Challenges of medical education and the role of medical students

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This article was exclusively written for The European Sting by Mr. Leonne Del Vecchio, a final-year medical student at the Universidade of Taubaté, Brazil. He is affiliated to the International Federation of Medical Students Associations (IFMSA), cordial partner of The Sting. The opinions expressed in this piece belong strictly to the writers and do not necessarily reflect IFMSA’s view on the topic, nor The European Sting’s one.

Challenges faced by medical education worldwide are no big news, although it have been exacerbated by the Covid-19 pandemic, those challenges are like chronic diseases without a treatment that tackles the right issue, it seems that all that can be done are symptomatic drugs. 

It’s easy to say that medical students are the only ones affected by this issue, as the quality of medical education will have a direct impact in their professional development, but this issue cannot be surfaced without stating that the quality of medical education affects the whole health system and even compromises patients’ safety. 

As a matter of public health, medical education it’s a serious theme, that should be discussed through a wide prism. Medical students are indeed the protagonist of their own path and can either corroborate to a system that doesn’t work or engage in activities that instigates change and can be view as supporting assets of their education.

Although challenges are present during all the medical curriculum, it’s important to highlight the decline of clinical skills, as it is an ongoing issue. The causes of this recent deterioration of clinical skills are complex and represents a significant challenge to academic medical institutions. Some of it can be attributed to students distancing from teaching hospitals during the last recent years. But it’s important to highlight that this was a problem before, and it may continue to be. The fundamental issue is that academic teaching hospitals affiliated with medical schools often have and environment that, paradoxically, does not foster the proper instruction of bedside clinical skills [1].

Unfortunately, not all medical students are interested in assuming leadership positions or even engaging in activities that at least recognises these challenges. With that being the first step to change, students should take the lead of their own education process.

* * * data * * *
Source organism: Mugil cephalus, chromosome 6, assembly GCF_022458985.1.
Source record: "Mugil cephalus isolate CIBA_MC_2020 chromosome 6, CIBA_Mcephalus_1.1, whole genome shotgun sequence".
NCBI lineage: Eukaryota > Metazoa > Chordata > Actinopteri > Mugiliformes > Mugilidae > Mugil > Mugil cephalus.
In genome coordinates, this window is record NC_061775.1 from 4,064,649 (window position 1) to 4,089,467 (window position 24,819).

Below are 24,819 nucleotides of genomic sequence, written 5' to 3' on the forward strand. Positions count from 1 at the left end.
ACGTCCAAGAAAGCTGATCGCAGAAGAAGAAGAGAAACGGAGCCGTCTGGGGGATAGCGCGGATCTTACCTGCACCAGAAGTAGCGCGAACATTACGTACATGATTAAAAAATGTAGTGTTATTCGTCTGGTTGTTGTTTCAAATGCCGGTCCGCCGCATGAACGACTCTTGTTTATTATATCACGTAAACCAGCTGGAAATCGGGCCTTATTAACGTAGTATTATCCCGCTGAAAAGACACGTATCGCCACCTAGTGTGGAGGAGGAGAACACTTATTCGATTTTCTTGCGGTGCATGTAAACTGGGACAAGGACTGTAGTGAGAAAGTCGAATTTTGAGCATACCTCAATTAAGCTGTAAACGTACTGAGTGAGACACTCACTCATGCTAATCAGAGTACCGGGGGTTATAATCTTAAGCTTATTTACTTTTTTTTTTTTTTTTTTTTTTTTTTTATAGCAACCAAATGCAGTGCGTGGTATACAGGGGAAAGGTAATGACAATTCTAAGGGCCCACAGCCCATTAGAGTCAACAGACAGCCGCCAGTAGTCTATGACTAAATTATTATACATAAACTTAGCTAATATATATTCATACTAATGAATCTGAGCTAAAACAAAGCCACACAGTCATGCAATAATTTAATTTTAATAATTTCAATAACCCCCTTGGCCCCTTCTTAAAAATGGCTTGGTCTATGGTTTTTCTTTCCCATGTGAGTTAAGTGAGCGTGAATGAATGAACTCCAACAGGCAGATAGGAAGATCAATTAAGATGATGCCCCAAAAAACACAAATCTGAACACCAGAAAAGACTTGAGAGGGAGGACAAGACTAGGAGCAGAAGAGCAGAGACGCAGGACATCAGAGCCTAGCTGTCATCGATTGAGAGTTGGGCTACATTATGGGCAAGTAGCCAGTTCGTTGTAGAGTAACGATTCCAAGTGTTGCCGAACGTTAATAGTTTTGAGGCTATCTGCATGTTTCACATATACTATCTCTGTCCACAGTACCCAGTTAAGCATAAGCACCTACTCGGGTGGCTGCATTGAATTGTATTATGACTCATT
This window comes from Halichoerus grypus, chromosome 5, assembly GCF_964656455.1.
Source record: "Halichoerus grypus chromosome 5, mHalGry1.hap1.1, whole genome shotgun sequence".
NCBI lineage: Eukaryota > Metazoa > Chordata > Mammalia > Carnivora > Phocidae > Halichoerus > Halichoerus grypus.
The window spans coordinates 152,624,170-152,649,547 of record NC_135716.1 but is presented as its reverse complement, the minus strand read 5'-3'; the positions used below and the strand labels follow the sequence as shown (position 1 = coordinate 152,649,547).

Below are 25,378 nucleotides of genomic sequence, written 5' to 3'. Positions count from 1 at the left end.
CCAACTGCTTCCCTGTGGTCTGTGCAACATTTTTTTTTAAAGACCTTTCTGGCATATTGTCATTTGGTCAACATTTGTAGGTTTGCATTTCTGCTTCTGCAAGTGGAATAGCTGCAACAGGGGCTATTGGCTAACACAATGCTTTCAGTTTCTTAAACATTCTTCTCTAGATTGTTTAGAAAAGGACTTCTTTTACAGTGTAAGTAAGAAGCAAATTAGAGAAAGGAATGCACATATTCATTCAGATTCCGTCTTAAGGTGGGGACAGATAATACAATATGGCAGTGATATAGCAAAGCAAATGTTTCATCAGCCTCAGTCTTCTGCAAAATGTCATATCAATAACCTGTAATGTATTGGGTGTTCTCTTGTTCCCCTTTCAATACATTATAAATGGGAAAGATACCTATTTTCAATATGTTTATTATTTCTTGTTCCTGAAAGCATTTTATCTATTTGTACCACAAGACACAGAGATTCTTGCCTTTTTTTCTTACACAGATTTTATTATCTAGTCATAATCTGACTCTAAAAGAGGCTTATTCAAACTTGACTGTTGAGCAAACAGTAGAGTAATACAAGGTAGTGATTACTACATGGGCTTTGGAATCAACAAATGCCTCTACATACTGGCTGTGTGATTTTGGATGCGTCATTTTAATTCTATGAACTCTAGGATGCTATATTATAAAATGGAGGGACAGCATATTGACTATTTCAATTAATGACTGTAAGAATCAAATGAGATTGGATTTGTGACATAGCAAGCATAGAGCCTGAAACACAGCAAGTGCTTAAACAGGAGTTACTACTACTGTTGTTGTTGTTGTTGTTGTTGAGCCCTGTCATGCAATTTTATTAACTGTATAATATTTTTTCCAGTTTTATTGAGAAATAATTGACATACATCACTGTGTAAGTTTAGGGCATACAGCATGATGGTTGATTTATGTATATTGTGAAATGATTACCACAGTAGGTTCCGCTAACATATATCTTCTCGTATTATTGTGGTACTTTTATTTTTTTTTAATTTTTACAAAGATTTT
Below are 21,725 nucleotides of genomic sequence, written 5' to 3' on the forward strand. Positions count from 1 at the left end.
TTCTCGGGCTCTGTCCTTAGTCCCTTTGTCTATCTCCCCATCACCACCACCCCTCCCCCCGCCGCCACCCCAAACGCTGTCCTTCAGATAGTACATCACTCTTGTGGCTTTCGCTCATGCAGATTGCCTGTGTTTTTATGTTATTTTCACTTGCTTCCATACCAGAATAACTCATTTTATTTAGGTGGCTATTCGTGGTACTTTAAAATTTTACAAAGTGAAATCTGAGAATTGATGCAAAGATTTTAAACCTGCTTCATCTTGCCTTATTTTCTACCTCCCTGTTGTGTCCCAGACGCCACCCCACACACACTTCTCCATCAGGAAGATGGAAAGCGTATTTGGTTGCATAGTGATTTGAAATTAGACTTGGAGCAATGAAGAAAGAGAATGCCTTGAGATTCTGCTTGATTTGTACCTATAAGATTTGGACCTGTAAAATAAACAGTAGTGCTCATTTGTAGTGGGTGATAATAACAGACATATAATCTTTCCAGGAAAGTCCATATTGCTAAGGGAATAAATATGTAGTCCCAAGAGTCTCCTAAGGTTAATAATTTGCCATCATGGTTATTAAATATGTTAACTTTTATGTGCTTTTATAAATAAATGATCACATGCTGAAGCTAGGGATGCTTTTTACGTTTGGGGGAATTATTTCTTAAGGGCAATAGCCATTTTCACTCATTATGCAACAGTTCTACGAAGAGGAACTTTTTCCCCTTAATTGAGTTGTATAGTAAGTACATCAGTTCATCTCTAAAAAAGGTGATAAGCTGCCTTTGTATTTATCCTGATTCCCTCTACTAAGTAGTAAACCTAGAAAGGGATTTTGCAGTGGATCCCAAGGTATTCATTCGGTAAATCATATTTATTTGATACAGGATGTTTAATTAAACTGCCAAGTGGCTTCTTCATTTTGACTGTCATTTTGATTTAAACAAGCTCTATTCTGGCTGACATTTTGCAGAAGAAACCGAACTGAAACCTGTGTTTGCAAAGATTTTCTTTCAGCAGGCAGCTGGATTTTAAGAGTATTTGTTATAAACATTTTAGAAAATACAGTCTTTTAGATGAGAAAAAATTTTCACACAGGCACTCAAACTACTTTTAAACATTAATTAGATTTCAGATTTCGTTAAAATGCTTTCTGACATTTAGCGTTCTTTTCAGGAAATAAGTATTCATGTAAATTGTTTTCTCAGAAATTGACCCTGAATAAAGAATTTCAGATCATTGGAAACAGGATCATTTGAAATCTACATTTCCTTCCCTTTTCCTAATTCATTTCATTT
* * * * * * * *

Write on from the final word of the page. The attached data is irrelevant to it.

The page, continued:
Engaging in activities such as IFMSA is an important step to empowering medical students. Although these issues arise from students themselves, by thinking and evaluating the challenges faced during medical training, big changes are not always up to them.

Leaders of medical school and academic teaching hospitals should re-evaluate their stance on high-quality medical education and invest resources in programmes that provide a cadre of clinician-educators with true protected time for education as they are often overloaded with clinical work. Should offer financial incentives, academic rewards, and a path to promotion and recognition. Elevating institutional commitment is the key to reversing the decline in clinical skills in nascent physicians which will lead to improved health outcomes for society [2].

On the other hand, students can and should engage in activities that will improve their clinical skills as well as improving their human skills, extracurricular activities especially those in contact with the wide public are and will be the central core of medical students’ leadership as it plays a big role in developing the soft skills much needed to excel in the medical career.


[1] Faustinella F, Jacobs RJ (2018). The decline of clinical skills: a challenge for medical schools. Int J Med Ed. 9:195-197. doi: 10.5116/ijme.5b3f.9fb3. (Accessed: January 20, 2023).

[2] Buja LM, Cox SM, Lieberman SA, MacClements J, Williams JF, Esterl RM Jr, Shine KI (2013). A university system’s approach to enhancing the educational mission of health science schools and institutions: the University of Texas Academy of Health Science Education. Med Ed Online. 18:1,20540. doi:10.3402/meo.v18i0.20540.  (Accessed: January 20, 2023).

About the author

Leonne Del Vecchio is a final-year medical student at the Universidade of Taubaté, Brazil.  Currently a Local Officer of IFMSA, has acted as Local President (LP), Local Exchange Officer Director (LEO-D) as well as Local Officer on Medical Education Director (LOME-D) taking part in a bundle of actions and activities throughout the years. He is a medical education advocate and believes improving medical education is an initiative that should arise between students and the academic institution, working together towards progress. Leonne aspires to become a surgeon as well as a medical professor in the future.

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